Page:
The simplest examples of multimodal distributions I've seen are mixtures, namely mixtures of normals.

However, in this case, the Maximum Likelihood Estimator [MLE] doesn't make much sense. An example is described in the DeGroot and Schervish book.

The MLE for a mixture of a Normal$(0,1)$ and Normal$(\mu, \sigma^2)$ (both parameters unknown) for a sample $(x_1,...,x_n)$ are non-unique: $\hat \mu =x_k$ for $k \in \{1,...,n\}$ and, if we allow it, $\hat \sigma^2=0$.

Are there other examples of multimodal distributions where computing the MLE does make sense?

Any help would be appreciated.

  • $\begingroup$ What exactly doesn't make sense..? You can use algorithms like EM to estimate the ML for a mixture distribution, to give an example. Search yourself for examples: google.com/search?q=maximum+likelihood+mixture $\endgroup$ – Tim Feb 21 '18 at 10:09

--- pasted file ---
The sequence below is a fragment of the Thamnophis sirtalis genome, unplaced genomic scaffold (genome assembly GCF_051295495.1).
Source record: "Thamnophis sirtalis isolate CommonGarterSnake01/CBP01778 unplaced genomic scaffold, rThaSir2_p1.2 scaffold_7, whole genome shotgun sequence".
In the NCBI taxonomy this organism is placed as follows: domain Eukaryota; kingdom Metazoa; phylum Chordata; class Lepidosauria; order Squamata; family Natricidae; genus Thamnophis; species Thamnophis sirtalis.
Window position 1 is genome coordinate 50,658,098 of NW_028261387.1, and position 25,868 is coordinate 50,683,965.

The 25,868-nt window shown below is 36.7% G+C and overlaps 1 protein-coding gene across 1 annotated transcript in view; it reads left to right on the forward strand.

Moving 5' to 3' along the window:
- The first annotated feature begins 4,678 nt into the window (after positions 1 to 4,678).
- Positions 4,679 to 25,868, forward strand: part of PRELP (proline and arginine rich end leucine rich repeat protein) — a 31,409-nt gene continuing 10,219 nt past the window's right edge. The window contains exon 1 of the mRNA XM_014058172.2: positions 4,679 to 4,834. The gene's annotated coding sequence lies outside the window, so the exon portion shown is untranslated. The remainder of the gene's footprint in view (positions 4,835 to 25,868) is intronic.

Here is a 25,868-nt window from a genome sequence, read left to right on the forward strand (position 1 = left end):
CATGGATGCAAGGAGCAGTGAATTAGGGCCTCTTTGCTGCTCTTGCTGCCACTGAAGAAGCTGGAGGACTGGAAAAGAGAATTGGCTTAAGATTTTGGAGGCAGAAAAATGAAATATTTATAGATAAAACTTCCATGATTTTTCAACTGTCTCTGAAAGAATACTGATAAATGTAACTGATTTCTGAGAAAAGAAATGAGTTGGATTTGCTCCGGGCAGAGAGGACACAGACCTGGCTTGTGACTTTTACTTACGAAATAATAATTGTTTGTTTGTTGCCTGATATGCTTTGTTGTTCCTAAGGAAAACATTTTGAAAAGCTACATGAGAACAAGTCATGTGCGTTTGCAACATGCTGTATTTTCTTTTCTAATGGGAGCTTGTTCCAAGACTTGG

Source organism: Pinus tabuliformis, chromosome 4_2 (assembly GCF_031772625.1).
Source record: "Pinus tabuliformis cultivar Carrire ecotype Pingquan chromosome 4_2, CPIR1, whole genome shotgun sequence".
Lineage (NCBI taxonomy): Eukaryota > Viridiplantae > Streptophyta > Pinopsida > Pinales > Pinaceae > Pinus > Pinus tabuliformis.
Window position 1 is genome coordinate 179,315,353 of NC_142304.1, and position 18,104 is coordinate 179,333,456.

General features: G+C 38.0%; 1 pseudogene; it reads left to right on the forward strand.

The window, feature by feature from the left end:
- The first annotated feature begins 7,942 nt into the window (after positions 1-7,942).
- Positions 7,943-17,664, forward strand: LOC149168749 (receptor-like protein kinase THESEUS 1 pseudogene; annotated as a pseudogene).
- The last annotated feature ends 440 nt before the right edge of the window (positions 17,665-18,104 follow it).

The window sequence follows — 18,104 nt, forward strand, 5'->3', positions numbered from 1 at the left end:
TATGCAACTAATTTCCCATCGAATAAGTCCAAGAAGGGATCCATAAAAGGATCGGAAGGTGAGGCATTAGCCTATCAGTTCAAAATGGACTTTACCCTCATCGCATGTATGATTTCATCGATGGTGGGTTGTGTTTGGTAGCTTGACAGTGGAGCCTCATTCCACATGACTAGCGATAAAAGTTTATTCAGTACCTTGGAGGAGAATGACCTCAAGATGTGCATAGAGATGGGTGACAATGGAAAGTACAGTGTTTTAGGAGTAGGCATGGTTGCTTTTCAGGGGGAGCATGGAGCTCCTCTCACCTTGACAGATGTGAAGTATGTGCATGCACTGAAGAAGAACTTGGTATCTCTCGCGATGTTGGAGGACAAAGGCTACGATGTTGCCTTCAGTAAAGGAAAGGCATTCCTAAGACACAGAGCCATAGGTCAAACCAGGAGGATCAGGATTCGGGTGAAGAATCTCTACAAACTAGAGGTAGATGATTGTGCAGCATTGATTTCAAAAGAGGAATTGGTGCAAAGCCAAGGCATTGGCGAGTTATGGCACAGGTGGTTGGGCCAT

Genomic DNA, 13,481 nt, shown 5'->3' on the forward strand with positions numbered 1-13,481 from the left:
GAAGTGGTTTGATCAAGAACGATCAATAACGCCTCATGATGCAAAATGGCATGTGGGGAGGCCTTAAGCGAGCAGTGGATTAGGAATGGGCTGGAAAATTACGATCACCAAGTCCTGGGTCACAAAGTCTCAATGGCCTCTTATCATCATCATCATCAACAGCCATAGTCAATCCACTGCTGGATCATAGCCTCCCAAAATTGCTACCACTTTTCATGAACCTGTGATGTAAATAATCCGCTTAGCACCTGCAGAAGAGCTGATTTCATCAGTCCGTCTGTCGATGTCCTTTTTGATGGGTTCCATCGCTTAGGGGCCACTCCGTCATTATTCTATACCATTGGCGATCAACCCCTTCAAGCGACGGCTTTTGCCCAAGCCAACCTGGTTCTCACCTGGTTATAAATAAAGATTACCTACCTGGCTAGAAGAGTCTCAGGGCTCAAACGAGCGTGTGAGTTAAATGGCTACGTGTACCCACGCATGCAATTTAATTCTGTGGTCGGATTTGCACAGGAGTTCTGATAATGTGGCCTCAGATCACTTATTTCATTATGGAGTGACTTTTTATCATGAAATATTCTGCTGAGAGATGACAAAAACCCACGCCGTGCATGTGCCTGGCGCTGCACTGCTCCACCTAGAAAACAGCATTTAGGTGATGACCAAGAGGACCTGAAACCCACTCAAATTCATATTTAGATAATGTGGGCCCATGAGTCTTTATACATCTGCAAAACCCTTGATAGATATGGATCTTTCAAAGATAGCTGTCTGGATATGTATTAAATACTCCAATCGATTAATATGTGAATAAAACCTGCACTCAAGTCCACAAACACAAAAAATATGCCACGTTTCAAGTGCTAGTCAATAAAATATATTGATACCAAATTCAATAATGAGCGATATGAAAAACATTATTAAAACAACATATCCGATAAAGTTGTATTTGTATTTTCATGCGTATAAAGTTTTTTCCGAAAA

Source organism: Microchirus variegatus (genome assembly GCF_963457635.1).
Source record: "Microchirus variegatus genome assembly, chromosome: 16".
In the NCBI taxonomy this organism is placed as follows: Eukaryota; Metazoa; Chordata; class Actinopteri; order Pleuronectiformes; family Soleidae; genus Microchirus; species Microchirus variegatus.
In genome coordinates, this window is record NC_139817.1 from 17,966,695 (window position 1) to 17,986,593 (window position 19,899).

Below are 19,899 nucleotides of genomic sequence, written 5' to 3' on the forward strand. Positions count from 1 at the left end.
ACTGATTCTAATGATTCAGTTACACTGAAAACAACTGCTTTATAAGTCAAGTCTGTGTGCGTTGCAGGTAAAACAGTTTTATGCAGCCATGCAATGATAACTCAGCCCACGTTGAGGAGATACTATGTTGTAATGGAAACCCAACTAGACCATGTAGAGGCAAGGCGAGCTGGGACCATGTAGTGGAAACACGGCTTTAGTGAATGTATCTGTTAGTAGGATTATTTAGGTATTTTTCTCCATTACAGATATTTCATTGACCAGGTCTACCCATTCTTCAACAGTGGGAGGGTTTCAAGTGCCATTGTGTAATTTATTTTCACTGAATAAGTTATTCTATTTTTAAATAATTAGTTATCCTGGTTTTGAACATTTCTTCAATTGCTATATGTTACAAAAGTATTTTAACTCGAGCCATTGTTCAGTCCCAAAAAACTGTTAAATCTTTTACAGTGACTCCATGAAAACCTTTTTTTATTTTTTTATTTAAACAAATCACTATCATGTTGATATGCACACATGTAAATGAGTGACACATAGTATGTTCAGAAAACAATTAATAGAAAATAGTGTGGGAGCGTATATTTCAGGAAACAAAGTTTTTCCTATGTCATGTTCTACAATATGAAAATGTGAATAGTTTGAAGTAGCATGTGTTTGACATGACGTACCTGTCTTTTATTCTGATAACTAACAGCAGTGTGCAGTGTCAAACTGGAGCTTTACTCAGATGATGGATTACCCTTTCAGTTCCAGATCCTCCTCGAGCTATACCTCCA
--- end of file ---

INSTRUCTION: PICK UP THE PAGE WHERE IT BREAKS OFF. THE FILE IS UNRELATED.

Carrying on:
• $\begingroup$ @Tim I've added the example from the book. $\endgroup$ – An old man in the sea. Feb 21 '18 at 10:23
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    $\begingroup$ I don't get what do you mean by the example and what does your symbols mean. $\endgroup$ – Tim Feb 21 '18 at 10:26
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    $\begingroup$ I presume that the OP means the likelihood is unbounded for this mixture example. $\endgroup$ – Xi'an Feb 21 '18 at 10:44
  • $\begingroup$ @Tim, I hope now it's clearer. Sorry for the inconvenience. $\endgroup$ – An old man in the sea. Feb 21 '18 at 10:50

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